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Final Tally: 131 Republicans Sign Brief Opposing Prop 8

Jim Burroway

March 1st, 2013

The list includes Mormon former Utah governor and GOP presidential nomination candidate, former New Mexico governor and presidential candidate Gary Johnson, former Reps. Mary Bono Mack, Jom Kolbe, former Massachusetts governor William Weld, former New Jersey governor and EPA administrator Christine Todd Whitman, former deputy defense secretary Paul Wolfowitz, former California gubernatorial candidate Meg Whitman, columnist David Frum, Clint Eastwood, and Mary Cheney (but not her father). Sadly, the list only includes seven current office holders: Reps. Richard Hanna (NY), Ileana Ros-Lehtinen (FL), New Hampshire State Sens. John Reagan and Nancy Stiles, Wyoming State Reps. Ruth Ann Petroff and Dan Zwonitzer, and New York State Sen. Mark Grissanti, who cast the pivotal vote allowing same-sex marriage in New York.

It’s easy to get caught up in who signed and who didn’t sign, the actual arguments in the brief (PDF: 130KB/42 pages) have mostly been overlooked. Which is a shame, because these arguments appear to be addressed to conservatives specifically:

Amici do not denigrate the deeply held social, cultural, and religious tenets that lead sincere people to take the opposite view (and, indeed, some amici themselves once held the opposite view). Whether same-sex couples should have access to civil marriage divides thoughtful, concerned citizens. But this Court has long recognized that a belief, no matter how strongly or sincerely held, cannot justify a legal distinction that is unsupported by a factual basis, especially where something as important as the right to civil marriage is concerned. Amici take this position with the understanding that providing access to civil marriage for same-sex couples — which is the only issue raised in this case — poses no credible threat to religious freedom or to the institution of religious marriage. Amici believe firmly that religious individuals and organizations should, and will, make their own decisions about whether and how to participate in marriages between people of the same sex, and that the government must not intervene in those decisions.

Another area in which the brief appears to address anti-gay activists, in particular, directly, is in the misuse of social science research:

Amici do not believe that measures like Proposition 8 rest on a legitimate, fact-based justification for excluding same-sex couples from civil marriage. Over the past two decades, amici have seen each argument against same-sex marriage discredited by social science, rejected by courts, and undermined by their own experiences with committed same-sex couples, including those whose civil marriages have been given legal recognition in various States. Amici thus do not believe that any “reasonable support in fact” exists for arguments that allowing same-sex couples to join in civil marriage will damage the institution, jeopardize children, or cause any other social ills. Instead, the facts and evidence show that permitting civil marriage for same-sex couples will enhance the institution, protect children, and benefit society generally.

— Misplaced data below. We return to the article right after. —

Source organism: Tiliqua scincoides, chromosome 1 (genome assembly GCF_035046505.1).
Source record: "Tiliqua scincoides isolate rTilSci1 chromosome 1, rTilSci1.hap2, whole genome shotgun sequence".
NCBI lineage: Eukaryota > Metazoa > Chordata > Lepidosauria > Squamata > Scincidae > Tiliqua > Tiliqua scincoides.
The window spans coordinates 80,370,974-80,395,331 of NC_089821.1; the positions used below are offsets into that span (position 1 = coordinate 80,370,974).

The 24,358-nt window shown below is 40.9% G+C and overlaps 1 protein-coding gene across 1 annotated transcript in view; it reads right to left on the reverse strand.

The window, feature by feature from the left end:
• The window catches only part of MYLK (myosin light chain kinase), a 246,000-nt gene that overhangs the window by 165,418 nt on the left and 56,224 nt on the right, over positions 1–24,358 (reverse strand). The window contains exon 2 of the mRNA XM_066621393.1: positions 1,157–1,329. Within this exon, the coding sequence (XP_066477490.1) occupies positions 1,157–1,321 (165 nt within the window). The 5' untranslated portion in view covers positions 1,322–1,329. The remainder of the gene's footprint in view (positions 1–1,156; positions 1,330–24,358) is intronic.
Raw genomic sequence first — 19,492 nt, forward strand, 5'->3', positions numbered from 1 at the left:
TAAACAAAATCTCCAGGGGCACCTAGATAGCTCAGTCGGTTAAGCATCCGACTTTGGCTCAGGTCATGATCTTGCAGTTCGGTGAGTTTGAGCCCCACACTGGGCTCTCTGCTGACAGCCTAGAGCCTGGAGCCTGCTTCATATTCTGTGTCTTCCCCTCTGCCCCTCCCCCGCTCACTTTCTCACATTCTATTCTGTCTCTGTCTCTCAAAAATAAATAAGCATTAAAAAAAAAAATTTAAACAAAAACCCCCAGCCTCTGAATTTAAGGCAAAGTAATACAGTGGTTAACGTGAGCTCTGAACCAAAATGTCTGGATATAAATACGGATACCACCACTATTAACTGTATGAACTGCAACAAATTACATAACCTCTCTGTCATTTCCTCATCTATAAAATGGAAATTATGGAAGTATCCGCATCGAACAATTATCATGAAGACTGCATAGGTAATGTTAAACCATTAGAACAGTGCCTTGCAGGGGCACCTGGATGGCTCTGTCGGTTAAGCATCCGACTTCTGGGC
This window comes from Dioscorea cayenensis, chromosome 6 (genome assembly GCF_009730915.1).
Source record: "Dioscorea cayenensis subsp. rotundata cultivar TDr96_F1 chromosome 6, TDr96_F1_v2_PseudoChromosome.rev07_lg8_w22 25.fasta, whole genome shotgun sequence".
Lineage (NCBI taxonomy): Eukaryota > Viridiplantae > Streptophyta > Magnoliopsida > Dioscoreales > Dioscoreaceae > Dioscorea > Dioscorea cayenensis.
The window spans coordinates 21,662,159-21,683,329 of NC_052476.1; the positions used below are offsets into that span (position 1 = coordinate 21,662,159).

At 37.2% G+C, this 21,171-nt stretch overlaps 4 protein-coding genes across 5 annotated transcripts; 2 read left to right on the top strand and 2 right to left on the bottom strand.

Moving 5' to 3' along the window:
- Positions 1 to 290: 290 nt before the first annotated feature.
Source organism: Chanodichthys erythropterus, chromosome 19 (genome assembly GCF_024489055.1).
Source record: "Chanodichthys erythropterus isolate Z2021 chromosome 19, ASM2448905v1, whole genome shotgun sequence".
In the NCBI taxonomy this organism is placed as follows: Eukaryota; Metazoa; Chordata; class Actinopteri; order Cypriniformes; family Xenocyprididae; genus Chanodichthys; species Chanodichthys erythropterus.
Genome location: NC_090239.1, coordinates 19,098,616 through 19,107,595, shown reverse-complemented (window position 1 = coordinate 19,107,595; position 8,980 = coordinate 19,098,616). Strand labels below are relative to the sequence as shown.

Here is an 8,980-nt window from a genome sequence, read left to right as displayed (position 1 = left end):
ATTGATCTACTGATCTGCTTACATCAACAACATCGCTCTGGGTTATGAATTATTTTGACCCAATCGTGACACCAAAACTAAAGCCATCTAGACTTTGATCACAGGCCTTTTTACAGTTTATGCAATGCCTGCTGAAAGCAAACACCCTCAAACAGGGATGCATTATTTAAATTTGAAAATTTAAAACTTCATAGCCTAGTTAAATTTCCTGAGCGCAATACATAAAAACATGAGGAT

The brief goes very deeply into the argument that marriage is good for families and children, including children in families with  same-sex parents:

Marriage also benefits children. “We know, for instance, that children who grow up in intact, married families are significantly more likely to graduate from high school, finish college, become gainfully employed, and enjoy a stable family life themselves[.]” Institute for American Values, When Marriage Disappears: The New Middle America 52 (2010); see also id. at 95 … These benefits have become even more critical in recent decades, as marital rates have declined and child-rearing has become increasingly untethered to marriage. See, e.g., Cherlin, American Marriage in the Early Twenty-First Century, 15 The Future of Children 33, 35-36 (2005).

These findings do not depend on the gender of the individuals forming the married couple. Same-sex couples, just like couples composed of a man and a woman, benefit from the security and bilateral loyalty conferred by civil marriage. There is no reason to believe that the salutary effects of civil marriage arise to any lesser degree when two women or two men lawfully marry each other than when a man and a woman marry.

…Moreover, hundreds of thousands of children being raised by same-sex couples5 — some married, some precluded from marrying — would benefit from the security and stability that civil marriage confers. The denial of civil marriage to same-sex couples does not mean that their children will be raised by married opposite-sex couples. Rather, the choice here is between allowing same-sex couples to marry, thereby conferring on their children the benefits of marriage, and depriving those children of married parents altogether.